18. The system according to claim 17, wherein said at least one configuration processor communicates at least one encapsulated access request message that comprises said attributes of said at least one new 802.11 client station to an authentication server.
19. The system according to claim 18, wherein said at least one configuration processor receives at least one encapsulated access challenge message comprising authentication information from said authentication server in response to said communicated said at least one encapsulated access request message.
20. The system according to claim 19, wherein said at least one configuration processor receives at least one encapsulated access accept message that confirms authentication of said at least one new 802.11 client station from said authentication server.
21. A machine-readable storage having stored thereon, a computer program having at least one code section for enabling exchange of information in a secure communication network, the at least one code section being executable by a machine for causing the machine to perform steps comprising configuring at least one new 802.11 client station by a configurator to access an 802.11 WLAN network without disrupting access to at least one other 802.11 client station already connected to the 802.11 WLAN network.
22. The machine-readable storage according to claim 21, further comprising code for encapsulating authentication enablement information comprising configuration data for configuring said at least one new 802.11 client station
23. The machine-readable storage according to claim 22, further comprising code for authenticating said encapsulated authentication enablement information using an extensible authentication protocol (EAP).
24. The machine-readable storage according to claim 22, wherein said configuration data specifies a time period during which configuration of said at least one new 802.11 client station is allowed.
25. The machine-readable storage according to claim 21, further comprising code for receiving at least one encapsulated start message that requests access to said 802.11 WLAN network from said at least one new 802.11 client station.
26. The machine-readable storage according to claim 25, further comprising code for communicating at least one encapsulated request identity message that requests identity information of said at least one new 802.11 client station in response to said received said at least one encapsulated start message.
27. The machine-readable storage according to claim 26, further comprising code for receiving at least one encapsulated response identity message comprising attributes of said at least one new 802.11 client station in response to said communicated said at least one encapsulated request identity message.
28. The machine-readable storage according to claim 27, further comprising code for communicating at least one encapsulated access request message that comprises said attributes of said at least one new 802.11 client station to an authentication server.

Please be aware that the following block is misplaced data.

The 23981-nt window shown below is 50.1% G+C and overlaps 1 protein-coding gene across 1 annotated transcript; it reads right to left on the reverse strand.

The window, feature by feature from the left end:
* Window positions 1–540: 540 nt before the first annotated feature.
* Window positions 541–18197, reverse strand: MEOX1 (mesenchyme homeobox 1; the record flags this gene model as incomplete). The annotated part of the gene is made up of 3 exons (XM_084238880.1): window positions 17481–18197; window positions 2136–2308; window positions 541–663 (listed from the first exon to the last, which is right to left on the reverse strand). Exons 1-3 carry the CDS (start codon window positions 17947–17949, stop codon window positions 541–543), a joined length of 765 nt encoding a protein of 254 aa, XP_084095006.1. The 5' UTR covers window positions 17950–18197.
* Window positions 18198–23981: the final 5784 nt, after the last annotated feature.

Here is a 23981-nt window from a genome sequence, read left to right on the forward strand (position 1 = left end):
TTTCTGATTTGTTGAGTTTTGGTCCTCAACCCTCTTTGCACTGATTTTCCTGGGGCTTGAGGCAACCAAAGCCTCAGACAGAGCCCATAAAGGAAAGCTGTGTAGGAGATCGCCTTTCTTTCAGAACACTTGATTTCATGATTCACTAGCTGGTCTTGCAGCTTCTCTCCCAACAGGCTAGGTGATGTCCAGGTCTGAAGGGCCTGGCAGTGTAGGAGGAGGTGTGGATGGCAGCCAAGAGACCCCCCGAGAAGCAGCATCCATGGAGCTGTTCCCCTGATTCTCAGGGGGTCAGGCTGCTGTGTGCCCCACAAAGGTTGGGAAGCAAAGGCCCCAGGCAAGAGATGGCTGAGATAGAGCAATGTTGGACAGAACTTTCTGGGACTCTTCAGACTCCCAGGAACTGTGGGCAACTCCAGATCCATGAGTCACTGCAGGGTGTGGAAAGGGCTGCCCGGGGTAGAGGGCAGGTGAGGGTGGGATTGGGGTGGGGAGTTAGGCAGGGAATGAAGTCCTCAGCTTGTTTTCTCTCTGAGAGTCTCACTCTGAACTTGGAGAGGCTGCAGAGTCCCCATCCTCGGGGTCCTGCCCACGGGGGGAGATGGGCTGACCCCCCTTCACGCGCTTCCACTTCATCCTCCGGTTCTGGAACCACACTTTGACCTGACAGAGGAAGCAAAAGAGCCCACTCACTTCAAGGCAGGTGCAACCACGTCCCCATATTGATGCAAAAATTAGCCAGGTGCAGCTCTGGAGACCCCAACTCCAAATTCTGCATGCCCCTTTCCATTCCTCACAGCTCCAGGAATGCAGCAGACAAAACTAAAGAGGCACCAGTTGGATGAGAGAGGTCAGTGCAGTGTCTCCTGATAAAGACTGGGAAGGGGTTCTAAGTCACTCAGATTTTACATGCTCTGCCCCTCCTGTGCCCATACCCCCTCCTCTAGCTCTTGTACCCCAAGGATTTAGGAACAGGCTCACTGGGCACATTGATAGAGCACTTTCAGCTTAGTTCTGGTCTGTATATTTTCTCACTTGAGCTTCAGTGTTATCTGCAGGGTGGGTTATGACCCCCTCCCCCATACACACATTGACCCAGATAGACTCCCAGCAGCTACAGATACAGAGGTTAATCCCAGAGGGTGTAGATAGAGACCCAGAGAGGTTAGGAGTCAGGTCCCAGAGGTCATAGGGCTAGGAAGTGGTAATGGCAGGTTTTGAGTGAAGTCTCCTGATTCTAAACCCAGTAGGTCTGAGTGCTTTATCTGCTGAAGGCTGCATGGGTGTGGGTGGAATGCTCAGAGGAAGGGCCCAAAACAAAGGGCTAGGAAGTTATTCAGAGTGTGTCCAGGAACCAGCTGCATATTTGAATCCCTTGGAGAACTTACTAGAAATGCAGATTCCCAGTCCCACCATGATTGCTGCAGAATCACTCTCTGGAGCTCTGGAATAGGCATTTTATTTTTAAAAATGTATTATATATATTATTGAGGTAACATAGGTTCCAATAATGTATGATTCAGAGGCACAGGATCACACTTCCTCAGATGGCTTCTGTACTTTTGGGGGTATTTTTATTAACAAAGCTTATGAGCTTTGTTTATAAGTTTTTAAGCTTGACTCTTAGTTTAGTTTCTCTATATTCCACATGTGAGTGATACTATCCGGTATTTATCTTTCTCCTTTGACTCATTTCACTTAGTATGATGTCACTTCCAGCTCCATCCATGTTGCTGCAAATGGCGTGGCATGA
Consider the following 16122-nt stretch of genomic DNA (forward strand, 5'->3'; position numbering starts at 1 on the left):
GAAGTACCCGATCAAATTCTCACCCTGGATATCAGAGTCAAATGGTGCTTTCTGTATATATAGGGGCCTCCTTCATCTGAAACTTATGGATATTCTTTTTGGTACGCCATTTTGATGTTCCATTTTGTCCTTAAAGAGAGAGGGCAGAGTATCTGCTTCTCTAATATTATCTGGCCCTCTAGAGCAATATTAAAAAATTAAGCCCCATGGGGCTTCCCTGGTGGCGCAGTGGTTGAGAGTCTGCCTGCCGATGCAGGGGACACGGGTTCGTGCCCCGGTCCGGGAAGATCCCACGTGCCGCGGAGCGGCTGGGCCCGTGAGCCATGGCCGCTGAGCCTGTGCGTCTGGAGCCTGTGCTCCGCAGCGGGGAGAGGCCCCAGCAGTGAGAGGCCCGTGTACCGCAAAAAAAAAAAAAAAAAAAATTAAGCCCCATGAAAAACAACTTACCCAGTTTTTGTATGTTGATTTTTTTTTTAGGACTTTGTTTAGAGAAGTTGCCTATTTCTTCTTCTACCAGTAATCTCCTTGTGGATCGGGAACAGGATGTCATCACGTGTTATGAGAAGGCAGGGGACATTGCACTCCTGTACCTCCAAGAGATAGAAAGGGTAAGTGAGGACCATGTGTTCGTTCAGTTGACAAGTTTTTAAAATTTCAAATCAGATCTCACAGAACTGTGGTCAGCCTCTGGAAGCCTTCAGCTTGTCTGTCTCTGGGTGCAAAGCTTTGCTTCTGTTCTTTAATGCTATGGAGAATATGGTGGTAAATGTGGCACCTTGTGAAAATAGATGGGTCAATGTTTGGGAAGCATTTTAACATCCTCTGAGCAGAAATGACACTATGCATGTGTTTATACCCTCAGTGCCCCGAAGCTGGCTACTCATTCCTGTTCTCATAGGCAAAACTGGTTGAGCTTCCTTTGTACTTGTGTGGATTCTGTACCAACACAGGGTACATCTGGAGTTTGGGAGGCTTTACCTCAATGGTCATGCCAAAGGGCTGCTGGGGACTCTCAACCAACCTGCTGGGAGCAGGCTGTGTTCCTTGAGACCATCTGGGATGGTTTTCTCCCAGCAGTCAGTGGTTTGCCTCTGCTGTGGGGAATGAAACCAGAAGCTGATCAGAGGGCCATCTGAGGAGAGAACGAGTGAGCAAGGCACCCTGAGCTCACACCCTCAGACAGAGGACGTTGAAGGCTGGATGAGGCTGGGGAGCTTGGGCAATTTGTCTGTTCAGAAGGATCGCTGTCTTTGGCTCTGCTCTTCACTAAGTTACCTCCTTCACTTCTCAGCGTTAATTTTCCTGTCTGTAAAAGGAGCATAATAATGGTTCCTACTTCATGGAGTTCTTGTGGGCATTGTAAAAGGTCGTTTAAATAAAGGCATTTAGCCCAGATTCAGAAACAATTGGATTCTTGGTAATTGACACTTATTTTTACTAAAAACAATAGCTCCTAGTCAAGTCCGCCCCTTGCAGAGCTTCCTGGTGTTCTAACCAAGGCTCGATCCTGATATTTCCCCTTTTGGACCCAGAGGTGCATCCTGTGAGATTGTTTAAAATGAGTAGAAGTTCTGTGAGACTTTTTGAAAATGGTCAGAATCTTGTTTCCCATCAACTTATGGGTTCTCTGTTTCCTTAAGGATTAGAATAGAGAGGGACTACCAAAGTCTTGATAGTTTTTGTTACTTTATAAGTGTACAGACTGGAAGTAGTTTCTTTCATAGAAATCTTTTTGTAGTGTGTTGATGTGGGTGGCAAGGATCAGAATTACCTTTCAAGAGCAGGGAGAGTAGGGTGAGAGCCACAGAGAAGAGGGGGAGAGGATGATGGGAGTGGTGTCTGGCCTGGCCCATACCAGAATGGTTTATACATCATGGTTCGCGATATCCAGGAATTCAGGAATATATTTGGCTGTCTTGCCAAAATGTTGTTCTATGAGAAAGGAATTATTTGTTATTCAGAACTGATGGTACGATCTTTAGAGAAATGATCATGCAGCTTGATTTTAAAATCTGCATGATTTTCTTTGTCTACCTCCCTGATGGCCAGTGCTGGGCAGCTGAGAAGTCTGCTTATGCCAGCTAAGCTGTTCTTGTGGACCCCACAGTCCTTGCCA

29. The machine-readable storage according to claim 28, further comprising code for receiving at least one encapsulated access challenge message comprising authentication information from said authentication server in response to said communicated said at least one encapsulated access request message.
30. The machine-readable storage according to claim 29, further comprising code for receiving at least one encapsulated access accept message that confirms authentication of said at least one new 802.11 client station from said authentication server.
Description
CROSS-REFERENCE TO RELATED APPLICATIONS/INCORPORATION BY REFERENCE

This application makes reference to: U.S. Provisional Application Ser. No. 60/602,396 filed Aug. 18, 2004; U.S. Provisional Application Ser. No. 60/671,120 filed Apr. 14, 2005; U.S. application Ser. No. ______ (Attorney Docket 16071US03) filed Aug. 18, 2005; U.S. application Ser. No. ______ (Attorney Docket 16583US02) filed Aug. 18, 2005; U.S. application Ser. No. ______ (Attorney Docket 16584US02) filed Aug. 18, 2005; U.S. application Ser. No. ______ (Attorney Docket 16585US02) filed Aug. 18, 2005; U.S. application Ser. No. ______ (Attorney Docket 16586US02) filed Aug. 18, 2005; U.S. application Ser. No. ______ (Attorney Docket 16587US02) filed Aug. 18, 2005; U.S. application Ser. No. ______ (Attorney Docket 16588US02) filed Aug. 18, 2005; U.S. application Ser. No. ______ (Attorney Docket 16590US02) filed Aug. 18, 2005; U.S. application Ser. No. ______ (Attorney Docket 16630US02) filed Aug. 18, 2005; and U.S. application Ser. No. ______ (Attorney Docket 16631US02) filed Aug. 18, 2005.

All of the above referenced applications are hereby incorporated herein by reference in their entirety.

FIELD OF THE INVENTION

Certain embodiments of the invention relate to wireless network communication. More specifically, certain embodiments of the invention relate to a method and system for extensible authentication protocol (EAP) encapsulation exchange for a setup configuration protocol in a WLAN.

BACKGROUND OF THE INVENTION

Currently, with some conventional systems, setting up a wireless network generally requires significant interaction and technical knowledge on the part of a user setting up the network, especially when the user is configuring security options for the network. For computer savvy users, the tasks associated with setting up a wireless network may be time consuming. However, for inexperienced computer users, the tasks associated with setting up a wireless network may be more challenging and consumes significantly greater time than required by computer savvy users.